Before the pandemic, vaccine hesitancy had been a serious issue across the world, with the WHO linking it in 2019 to a 30 percent rise in global cases of measles.

A recent study in The Lancet last year also noted the powerful tool that social media has played, boosting conspiracies around vaccinations to millions of people.

Neuroscientific research shows that human beings are emotional creatures when it comes to reading news and information; we share and discuss what activates our emotions, and this allows such information to spread like wildfire.

This emotionality also means that social media companies and governments cannot simply fight anti-vaccination theories with counterarguments and evidence, because these theories are not being shared on an evidential basis.

If the EMA's insisting on the safety of AstraZeneca would not convince someone, it is unclear why its new report would.

 Just as in economics, it is important that governments remember citizens are not purely rational.

In neuro-philosophical terms, we might instead frame people as emotional amoral egoists, acting in their "perceived emotional self-interest", but not necessarily doing what's best for them in the long-term.

Governments should take human emotionality and perceptions seriously, and consider carefully what happens when decisions around vaccinations diverge from the advice given by the wider scientific community.

The decision to suspend a vaccination, or criticise another country's vaccination efforts, may have unintended rippling effects that go beyond their own borders.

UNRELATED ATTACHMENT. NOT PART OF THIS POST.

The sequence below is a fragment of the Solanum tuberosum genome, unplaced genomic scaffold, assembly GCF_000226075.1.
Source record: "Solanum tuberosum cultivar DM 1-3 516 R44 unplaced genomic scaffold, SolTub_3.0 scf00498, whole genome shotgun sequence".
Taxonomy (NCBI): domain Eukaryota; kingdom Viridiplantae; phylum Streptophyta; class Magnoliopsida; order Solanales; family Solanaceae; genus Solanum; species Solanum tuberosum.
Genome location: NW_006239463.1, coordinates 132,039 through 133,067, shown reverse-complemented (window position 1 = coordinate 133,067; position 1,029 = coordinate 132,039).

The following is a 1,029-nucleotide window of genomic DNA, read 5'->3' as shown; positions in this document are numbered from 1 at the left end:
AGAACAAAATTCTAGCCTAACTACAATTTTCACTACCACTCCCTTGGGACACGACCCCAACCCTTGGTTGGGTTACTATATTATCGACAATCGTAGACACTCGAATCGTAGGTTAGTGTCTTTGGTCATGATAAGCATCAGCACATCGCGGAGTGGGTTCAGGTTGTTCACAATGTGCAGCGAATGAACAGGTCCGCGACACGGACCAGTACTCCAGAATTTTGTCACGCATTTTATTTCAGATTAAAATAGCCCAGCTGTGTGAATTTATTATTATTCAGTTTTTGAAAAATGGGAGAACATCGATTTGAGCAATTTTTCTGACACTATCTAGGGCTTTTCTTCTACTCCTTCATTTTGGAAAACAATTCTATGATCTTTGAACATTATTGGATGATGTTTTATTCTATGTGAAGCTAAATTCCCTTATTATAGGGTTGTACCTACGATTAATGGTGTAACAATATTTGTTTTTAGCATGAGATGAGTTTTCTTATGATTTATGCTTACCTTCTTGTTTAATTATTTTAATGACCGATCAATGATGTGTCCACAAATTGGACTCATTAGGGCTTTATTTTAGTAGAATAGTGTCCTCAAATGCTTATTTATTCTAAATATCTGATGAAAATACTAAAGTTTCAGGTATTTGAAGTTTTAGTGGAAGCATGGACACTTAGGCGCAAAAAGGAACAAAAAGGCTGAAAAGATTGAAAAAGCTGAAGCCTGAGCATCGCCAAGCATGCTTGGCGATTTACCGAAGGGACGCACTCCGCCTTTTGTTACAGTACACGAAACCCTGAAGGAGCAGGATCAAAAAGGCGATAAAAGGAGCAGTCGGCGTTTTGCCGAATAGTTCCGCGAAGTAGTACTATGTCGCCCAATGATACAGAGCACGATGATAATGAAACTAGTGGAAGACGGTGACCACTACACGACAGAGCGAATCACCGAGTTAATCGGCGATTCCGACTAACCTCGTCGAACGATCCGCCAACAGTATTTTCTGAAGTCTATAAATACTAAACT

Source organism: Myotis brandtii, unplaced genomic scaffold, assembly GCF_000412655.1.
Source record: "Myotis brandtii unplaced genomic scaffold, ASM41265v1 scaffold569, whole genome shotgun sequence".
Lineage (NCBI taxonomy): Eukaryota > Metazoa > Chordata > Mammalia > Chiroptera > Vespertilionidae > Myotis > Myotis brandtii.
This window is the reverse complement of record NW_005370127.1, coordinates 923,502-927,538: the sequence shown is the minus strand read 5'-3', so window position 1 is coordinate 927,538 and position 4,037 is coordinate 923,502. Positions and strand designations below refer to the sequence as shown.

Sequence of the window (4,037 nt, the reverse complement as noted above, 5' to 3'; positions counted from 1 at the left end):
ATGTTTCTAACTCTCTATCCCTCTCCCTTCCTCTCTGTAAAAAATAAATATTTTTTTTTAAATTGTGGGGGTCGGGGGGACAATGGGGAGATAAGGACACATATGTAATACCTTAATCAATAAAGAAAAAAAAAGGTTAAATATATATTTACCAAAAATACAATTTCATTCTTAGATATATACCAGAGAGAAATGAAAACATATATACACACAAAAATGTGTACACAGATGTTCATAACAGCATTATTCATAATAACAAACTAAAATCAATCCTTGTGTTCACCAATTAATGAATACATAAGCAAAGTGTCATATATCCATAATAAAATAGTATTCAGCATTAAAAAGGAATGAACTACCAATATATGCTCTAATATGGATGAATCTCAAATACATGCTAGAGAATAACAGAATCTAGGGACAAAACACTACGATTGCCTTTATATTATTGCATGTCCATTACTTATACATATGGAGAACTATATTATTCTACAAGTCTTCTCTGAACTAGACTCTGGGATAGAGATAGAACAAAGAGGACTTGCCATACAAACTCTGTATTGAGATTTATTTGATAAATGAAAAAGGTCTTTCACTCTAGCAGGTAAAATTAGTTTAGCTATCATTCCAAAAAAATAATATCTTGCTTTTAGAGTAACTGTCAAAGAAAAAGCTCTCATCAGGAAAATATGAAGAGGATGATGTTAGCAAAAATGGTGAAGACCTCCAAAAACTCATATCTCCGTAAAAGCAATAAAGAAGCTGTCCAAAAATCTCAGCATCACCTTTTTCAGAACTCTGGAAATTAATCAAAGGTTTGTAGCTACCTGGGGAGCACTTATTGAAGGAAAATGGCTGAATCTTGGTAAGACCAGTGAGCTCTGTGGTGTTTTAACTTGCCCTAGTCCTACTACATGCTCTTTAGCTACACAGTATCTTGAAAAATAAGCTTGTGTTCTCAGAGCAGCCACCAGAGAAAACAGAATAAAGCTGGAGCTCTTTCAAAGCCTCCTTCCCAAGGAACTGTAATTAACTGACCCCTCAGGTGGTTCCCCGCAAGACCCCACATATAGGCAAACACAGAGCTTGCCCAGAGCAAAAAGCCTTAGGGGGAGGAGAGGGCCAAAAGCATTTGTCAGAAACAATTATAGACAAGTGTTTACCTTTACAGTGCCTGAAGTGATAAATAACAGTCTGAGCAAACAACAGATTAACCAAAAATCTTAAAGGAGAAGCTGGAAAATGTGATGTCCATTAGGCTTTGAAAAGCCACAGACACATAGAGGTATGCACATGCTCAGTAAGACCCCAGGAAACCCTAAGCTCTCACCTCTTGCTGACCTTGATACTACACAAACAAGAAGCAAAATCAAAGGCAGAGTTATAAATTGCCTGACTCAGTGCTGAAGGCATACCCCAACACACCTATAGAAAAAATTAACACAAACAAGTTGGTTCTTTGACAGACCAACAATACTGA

This is a scary and stressful time for the world, and studies have shown that in individual cases stress impacts people's ability to think in the big picture, leading them to act only in the here and now.

Governments need to remember that it is not just their citizens that may be struggling to see that bigger picture, but themselves as well.

Only time will tell whether these European countries decision was the right one, but the panic and disagreement that the decision caused should show to the world how delicate the global vaccination situation is right now.

Decisions around AstraZeneca made in Europe will have an impact on every country that takes that vaccine, so it is absolutely vital that governments recognise the far-reaching effects of their decisions in this arena and act carefully.

The coronavirus showed that every state is connected, we cannot go back to pretending otherwise.

Author bio

Professor Nayef Al-Rodhan is a neuroscientist, philosopher and geo-strategist. He is an honorary fellow at St Antony’s College, University of Oxford, senior fellow and head of the Geopolitics and Global Futures Programme at the Geneva Centre for Security Policy, Switzerland, and senior research fellow at the Institute of Philosophy in London. He is also author of Meta-Geopolitics of Outer Space, (Palgrave, 2012).


The views expressed in this opinion piece are the author's, not those of EUobserver.